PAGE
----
News Release

Caution, respect for rule of law urged in decision on forum for terrorist trials

NACDL president calls for Congressional involvement 

Washington, DC (2001, exact date unknown) -- In response to President Bush's executive order authorizing military tribunals for trials of suspected terrorists, National Association of Criminal Defense Lawyers President Irwin Schwartz issued the following statement:

"The question of whether to remove the trials of persons who are accused of committing acts of war on America from our cherished criminal justice system is a complicated one.

"Congressional input was beneficial to the USA Patriot Act. The House and Senate should be consulted before such complex decisions as this one are made, just as they should have been consulted before implementation of the ill-advised regulations allowing monitoring of attorney-client communications without a court order.

"It is a dangerous idea to summarily dispose of the elements of fairness we demand from other nations, to ignore the role of international tribunals, and to give the impression, rightly or wrongly, that we have set up courts of vengeance, mere formalities preceding execution.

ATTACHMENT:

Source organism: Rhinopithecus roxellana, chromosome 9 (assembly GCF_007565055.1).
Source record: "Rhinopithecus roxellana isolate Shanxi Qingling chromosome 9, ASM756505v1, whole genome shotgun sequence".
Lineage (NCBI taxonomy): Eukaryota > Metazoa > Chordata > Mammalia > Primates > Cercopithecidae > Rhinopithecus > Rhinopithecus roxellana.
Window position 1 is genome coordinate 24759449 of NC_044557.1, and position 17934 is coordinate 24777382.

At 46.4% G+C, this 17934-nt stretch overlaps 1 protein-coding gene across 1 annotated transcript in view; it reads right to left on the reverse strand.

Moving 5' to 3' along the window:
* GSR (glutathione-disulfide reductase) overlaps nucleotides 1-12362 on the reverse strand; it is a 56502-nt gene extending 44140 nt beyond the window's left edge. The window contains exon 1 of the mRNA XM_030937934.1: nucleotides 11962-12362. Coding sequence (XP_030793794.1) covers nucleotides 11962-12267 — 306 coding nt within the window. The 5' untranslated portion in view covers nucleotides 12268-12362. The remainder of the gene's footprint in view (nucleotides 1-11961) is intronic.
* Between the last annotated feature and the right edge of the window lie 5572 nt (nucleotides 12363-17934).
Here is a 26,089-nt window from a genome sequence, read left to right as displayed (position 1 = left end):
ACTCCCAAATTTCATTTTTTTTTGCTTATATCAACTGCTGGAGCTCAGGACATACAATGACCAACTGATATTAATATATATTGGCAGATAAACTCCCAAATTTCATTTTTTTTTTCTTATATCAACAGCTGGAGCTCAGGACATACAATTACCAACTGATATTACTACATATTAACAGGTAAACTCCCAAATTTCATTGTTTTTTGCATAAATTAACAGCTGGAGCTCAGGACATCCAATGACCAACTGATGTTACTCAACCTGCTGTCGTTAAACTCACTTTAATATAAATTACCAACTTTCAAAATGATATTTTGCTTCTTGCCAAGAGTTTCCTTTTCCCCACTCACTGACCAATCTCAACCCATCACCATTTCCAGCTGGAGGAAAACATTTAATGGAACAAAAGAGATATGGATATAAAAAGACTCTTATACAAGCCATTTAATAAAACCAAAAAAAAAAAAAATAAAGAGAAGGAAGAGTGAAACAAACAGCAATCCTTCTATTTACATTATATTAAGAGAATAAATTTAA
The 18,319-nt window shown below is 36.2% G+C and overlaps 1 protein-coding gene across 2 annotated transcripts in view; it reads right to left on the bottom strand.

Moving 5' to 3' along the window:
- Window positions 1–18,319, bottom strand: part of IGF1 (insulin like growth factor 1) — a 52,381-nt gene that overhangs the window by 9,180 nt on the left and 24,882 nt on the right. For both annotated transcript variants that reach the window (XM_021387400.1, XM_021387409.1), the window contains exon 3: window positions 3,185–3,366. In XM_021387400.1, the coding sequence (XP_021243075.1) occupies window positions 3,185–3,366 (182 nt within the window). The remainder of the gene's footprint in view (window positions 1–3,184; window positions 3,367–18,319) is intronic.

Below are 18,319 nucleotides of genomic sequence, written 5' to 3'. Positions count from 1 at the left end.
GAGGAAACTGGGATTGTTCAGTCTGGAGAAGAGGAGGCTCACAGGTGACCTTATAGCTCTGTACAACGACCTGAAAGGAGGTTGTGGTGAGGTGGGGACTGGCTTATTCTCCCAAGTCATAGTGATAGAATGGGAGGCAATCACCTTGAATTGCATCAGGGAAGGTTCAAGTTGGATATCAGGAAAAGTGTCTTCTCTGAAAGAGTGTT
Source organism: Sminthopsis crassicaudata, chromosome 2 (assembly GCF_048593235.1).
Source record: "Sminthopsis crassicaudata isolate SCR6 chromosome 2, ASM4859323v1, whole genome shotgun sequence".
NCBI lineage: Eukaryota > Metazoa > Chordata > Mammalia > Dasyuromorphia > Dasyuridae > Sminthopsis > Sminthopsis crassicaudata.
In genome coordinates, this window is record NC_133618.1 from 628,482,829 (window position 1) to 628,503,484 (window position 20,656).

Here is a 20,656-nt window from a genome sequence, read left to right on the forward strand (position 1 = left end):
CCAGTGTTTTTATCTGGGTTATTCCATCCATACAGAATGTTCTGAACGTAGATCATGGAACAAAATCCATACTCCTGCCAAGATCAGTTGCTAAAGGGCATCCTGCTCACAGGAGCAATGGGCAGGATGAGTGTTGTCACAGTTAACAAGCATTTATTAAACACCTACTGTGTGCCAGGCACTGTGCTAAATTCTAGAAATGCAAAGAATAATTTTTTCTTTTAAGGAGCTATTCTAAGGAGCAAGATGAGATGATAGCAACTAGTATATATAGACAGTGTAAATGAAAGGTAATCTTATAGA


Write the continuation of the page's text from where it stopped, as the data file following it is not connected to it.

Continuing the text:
"Congress and the Executive Branch should proceed with caution. Full respect for the rule of law, both international law and our own rich tradition of respect for civil liberties and fairness, is essential. Abandoning legal safeguards is the wrong way to fight terrorism."

Schwartz is a criminal defense lawyer in Seattle. He can be reached at (206) 623-5084. 

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The National Association of Criminal Defense Lawyers is the preeminent organization advancing the mission of the criminal defense bar to ensure justice and due process for persons accused of crime or wrongdoing. A professional bar association founded in 1958, NACDL's many thousands of direct members in 28 countries – and 90 state, provincial and local affiliate organizations totaling up to 40,000 attorneys – include private criminal defense lawyers, public defenders, military defense counsel, law professors and judges committed to preserving fairness and promoting a rational and humane criminal justice system.